<img height="1" width="1" style="display:none" src="https://www.facebook.com/tr?id=1721686861413852&amp;ev=PageView&amp;noscript=1">

Mindfulness as a Practical Tool for Anxiety and Depression

Posted by PCC Institute for Health Professionals on April 19, 2018

IHP Mindfulness

Mindfulness is the practice of being self-aware and truly present. While everyone has the ability to be “mindful,” it takes time and persistence to unlock the positive impact that mindfulness can have on mental health.

PCC’s Institute for Health Professionals has mental and behavioral health classes that include mindfulness as a tool, which can be extremely valuable and empowering when treating patients with anxiety and depression.

Powerful Benefits of Mindfulness

The practice of mindfulness encourages being in the moment. When you’re mindful, you are not caught up in obsessive or anxious thoughts, and when you do have these thoughts, mindfulness exercises can help you to set them aside without judgement and return to awareness.

While it doesn’t eliminate the stresses of life, mindfulness can help manage a patient’s reaction to stress and feel greater control over symptoms of anxiety or depression.

Mindfulness offers many other benefits, including:

  • More restful sleep and greater ability to fall asleep by quieting your mind
  • Improved attention and concentration throughout your day
  • Better productivity and focus at work and home
  • Increased self-esteem
  • Enhanced emotional intelligence and resilience in the face of stressors
  • Better conversation and communication skills as a result of active, mindful listening
  • Improved management of stress and a weaker response to stress over time
  • Improved creativity and problem-solving skills thanks to your ability to remain present

Practicing Mindfulness Isn’t Easy, But It IS Worth It

Mindfulness isn’t a magic bullet to better mental health and it alone cannot heal anxiety and depression. It is a tool that can help with these conditions, and empower your clients to be more patient and kind to themselves and others.

You or your patients may be reluctant to try mindfulness for many reasons — time is limited, meditating feels impossible, and you might wonder, does it really work? Know that your patients don’t need to set aside hours for meditating or even be good at it at first. Just trying to meditate a few minutes at a time, almost anywhere, is a good way to begin.

For healthcare professionals, there are simple steps you can take to get started in your own mindfulness practice — and share with patients to improve their mental well-being. Give it a try:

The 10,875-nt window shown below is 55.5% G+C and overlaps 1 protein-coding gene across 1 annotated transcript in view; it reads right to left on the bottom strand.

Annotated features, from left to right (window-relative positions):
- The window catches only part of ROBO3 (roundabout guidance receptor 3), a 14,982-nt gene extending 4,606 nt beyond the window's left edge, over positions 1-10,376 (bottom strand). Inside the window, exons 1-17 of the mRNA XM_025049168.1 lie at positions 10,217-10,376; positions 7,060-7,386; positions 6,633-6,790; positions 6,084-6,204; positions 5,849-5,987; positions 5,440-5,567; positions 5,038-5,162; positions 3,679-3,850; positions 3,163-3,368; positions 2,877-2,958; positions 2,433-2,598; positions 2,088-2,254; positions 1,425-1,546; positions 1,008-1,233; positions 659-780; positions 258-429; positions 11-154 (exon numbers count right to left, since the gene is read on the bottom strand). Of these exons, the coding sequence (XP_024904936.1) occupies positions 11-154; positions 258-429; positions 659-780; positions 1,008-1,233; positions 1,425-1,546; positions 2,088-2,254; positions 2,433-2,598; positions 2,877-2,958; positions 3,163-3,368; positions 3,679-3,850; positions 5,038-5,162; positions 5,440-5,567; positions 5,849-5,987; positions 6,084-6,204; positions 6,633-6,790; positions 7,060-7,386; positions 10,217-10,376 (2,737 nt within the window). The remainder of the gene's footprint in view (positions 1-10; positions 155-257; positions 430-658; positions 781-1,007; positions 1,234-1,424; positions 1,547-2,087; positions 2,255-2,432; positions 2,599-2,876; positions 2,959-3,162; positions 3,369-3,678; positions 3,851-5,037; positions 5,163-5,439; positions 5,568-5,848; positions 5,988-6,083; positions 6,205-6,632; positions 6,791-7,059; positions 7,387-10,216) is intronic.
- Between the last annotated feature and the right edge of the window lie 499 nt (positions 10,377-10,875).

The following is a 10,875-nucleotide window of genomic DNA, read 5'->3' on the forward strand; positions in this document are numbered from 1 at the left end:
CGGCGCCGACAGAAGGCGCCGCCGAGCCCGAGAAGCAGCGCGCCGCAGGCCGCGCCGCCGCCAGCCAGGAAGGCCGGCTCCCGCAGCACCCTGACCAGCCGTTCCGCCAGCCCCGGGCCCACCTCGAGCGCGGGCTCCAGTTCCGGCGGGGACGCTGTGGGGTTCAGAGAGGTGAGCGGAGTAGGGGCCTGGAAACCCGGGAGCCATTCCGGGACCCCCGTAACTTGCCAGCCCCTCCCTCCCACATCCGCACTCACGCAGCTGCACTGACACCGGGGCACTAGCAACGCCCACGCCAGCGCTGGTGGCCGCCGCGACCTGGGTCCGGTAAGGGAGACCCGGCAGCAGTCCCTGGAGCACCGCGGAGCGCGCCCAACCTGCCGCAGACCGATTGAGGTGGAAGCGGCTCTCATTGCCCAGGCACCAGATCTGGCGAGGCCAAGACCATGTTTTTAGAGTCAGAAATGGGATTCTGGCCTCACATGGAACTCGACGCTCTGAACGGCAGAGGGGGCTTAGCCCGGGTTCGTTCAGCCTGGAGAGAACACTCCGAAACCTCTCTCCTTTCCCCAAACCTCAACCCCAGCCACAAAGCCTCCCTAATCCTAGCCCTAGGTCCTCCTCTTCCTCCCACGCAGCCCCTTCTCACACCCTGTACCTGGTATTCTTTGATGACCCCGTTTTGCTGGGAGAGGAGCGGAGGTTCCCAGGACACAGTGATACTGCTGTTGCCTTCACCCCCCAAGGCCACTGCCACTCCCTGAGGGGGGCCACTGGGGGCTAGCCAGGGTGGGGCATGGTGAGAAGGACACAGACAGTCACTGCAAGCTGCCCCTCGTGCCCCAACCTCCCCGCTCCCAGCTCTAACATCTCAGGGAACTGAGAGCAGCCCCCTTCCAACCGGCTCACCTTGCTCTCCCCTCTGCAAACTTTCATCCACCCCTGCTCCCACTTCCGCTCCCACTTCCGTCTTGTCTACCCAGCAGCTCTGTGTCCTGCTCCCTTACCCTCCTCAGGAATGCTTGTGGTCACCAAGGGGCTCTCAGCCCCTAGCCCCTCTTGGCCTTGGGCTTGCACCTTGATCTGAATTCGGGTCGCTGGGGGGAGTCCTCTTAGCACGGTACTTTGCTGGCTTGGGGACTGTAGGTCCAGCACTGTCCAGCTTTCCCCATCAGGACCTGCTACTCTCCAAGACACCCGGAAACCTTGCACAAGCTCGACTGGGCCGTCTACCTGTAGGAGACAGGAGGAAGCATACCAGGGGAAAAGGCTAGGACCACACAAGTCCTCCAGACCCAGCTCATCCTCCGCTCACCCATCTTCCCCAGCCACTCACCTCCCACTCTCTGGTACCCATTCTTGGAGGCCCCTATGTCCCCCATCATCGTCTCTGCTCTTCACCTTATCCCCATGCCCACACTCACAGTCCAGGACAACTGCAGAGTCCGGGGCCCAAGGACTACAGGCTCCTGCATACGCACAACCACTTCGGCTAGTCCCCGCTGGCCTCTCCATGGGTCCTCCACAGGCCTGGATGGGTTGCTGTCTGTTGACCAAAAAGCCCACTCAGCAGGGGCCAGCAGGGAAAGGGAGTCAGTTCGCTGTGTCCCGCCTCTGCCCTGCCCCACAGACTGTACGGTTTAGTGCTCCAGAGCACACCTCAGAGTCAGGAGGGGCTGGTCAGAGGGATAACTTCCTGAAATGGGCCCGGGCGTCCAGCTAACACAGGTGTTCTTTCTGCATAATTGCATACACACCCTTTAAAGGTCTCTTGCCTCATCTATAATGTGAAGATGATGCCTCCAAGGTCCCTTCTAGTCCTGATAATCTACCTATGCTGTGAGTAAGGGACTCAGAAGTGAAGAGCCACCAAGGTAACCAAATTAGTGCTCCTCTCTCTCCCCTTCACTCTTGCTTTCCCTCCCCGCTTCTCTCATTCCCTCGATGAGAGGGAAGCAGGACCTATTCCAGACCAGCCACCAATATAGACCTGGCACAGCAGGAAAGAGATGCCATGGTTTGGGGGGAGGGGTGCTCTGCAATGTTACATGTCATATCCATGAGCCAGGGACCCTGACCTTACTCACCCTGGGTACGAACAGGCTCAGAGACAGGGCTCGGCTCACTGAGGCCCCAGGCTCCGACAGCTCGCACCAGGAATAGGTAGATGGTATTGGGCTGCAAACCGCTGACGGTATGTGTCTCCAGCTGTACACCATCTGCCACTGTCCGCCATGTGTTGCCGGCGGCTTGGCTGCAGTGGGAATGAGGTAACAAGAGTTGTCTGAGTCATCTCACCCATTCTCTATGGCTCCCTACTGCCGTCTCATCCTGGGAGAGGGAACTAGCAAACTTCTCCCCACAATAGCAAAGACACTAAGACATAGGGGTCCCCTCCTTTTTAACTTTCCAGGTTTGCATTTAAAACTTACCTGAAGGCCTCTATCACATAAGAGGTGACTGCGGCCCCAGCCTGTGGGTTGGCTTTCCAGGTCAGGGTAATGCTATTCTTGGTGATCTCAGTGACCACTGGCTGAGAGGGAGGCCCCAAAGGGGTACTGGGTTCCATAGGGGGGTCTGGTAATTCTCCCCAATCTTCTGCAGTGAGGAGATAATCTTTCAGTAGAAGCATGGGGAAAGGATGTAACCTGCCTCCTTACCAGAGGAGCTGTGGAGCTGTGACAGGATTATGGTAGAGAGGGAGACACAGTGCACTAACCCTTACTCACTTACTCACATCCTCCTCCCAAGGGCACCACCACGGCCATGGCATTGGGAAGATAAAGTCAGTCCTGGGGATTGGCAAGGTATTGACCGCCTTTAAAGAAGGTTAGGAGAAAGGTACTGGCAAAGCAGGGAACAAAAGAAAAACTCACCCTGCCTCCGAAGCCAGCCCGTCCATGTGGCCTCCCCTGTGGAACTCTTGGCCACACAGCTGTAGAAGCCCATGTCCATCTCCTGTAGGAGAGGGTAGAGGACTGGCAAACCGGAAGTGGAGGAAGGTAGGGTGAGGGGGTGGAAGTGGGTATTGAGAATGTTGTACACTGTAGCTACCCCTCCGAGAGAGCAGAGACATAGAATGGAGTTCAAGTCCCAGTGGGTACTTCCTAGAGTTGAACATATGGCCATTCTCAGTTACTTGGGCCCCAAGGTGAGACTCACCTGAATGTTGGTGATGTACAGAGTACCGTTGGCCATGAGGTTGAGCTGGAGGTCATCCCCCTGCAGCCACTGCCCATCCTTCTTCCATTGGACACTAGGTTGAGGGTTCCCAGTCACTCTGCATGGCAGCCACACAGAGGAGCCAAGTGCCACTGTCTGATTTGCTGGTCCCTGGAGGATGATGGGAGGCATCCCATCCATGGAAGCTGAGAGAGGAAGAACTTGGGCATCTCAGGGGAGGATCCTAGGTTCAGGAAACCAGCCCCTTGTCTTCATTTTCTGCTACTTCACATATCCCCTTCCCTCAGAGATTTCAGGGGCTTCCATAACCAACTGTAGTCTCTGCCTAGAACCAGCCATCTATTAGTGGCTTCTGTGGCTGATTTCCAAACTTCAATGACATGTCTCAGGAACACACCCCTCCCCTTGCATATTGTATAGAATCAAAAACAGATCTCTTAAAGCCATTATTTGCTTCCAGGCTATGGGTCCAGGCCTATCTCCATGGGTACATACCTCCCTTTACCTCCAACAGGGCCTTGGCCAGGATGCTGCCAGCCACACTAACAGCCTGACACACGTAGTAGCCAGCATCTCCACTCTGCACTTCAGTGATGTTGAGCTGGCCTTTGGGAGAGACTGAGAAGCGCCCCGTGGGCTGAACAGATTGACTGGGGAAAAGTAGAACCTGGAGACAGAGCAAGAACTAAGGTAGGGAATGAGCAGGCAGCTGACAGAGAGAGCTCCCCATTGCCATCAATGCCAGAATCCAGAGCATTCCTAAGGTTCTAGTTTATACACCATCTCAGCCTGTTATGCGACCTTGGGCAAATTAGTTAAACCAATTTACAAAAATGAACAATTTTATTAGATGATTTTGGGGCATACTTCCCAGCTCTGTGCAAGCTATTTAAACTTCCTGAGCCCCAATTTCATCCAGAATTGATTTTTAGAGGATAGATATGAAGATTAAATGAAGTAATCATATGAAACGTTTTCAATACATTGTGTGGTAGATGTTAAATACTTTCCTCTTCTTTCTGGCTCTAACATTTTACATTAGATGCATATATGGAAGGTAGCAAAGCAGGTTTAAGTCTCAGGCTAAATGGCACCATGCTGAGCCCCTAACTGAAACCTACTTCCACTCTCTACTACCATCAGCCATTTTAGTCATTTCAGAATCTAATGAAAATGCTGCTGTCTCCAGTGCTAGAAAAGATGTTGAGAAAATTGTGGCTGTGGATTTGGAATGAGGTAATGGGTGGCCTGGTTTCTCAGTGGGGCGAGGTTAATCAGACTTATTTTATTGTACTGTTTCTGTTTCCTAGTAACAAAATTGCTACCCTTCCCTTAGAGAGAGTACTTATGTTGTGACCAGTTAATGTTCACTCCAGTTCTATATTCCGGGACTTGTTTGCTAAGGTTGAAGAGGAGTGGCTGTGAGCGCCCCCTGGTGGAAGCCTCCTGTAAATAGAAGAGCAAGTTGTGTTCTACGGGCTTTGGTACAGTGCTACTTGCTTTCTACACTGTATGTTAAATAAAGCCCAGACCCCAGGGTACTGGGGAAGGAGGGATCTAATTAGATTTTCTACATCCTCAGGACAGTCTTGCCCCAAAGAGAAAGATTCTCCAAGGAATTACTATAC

1. Find a comfortable seat. If you are in a chair, place your feet flat on the floor. If you are sitting on the floor, cross your legs.
  2. Notice how you feel in your physical body. Notice where your limbs are touching, where you are touching the floor, if you are warm or cold.
  3. Straighten your spine, but don’t hold it stiffly. Let your spine sit in its natural, comfortable curve.
  4. Soften your gaze and relax your eyes. You can also close your eyes.
  5. Pay attention to your breath as it comes in, fills your lungs and leaves again.
  6. When your mind wanders to other thoughts, gently guide it back to your breath.
  7. Be kind to yourself if your mind wanders; it is natural for it to do so. Noticing wandering thoughts is the first step.
  8. After a few minutes, open your eyes. Think about how you feel emotionally. Do you feel calmer? More relaxed?

Encourage your patients to take a little time every day to practice mindfulness meditation. It’s something they can practice anywhere they can sit comfortably and quietly, at work or at home.

As a healthcare professional, you can improve your own well-being and the well-being of your patients with the use of mindfulness techniques. Incorporate mindfulness into your practice with help from courses at Portland Community College. At our Institute for Health Professionals, we offer a variety of mental and behavioral health courses, including mindfulness, motivational interviewing, interpersonal neurobiology and others, all designed to improve your connection to your patients.


Topics: Healthcare, Mental & Behavioral Health

Subscribe to Email Updates

Recent Posts

Posts by Topic

see all